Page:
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THE  BRONTES                            <2Q
consequence of insufficient and badly cooked food
and Spartan treatment, or because they were
delicate to start with, or perhaps because of both
these reasons, they were taken ill at the school
and died soon after they were fetched home.
Maria left in February 1825, and died in May ;
Elizabeth was brought home at the end of May
and died a fortnight later. Charlotte and Emily
were taken away by Mr. Bronte the day after
Elizabeth was removed ; they were both back at
Haworth when Elizabeth died. Charlotte never
forgot her impressions of that time and drew upon
them for the picture of Lowood in Jane Eyre, and
in that story, the saintly Helen Burns was Maria, ,
as nearly as Charlotte could remember her much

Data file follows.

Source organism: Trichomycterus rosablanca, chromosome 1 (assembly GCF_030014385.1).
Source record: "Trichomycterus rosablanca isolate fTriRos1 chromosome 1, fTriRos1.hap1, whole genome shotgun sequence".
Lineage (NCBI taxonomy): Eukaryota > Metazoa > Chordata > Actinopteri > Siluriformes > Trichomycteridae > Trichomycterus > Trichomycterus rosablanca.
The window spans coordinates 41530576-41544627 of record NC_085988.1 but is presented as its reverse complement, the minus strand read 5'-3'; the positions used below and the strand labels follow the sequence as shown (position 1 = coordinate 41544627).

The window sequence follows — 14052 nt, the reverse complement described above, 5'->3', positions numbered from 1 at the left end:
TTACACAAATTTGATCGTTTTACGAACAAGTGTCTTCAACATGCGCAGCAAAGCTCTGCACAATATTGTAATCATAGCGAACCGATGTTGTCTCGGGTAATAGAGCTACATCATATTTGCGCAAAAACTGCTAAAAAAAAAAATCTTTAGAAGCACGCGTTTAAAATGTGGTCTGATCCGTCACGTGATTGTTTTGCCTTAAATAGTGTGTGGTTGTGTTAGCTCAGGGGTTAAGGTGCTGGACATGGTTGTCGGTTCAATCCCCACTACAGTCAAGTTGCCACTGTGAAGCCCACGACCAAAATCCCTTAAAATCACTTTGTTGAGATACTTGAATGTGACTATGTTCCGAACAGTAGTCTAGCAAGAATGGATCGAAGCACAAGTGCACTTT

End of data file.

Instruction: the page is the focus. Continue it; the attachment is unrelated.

loved sister. With such a sister, acting the little
mother to them all since their real mother's death,
the children's early years could not have been
unhappy, though to us they seem pathetic. Char-
lotte barely remembered her mother ; she had
only an isolated memory of her playing once in
the evening light with Branwell in the parlour.
Branwell was between Charlotte and Emily.
Emily was just three when her mother died-
Anne a year and a half old - so that probably
none of the recollections of these four younger
children even brushed on that monotonous hushed
time we are so often told of when the six children
were bundled into the tiny nursery, next door to
where the mother lay dying, and told to play
quietly. Distinct-memories may not have begun
for any of them, except Maria and Elizabeth,
until Aunt Branwell was well established at the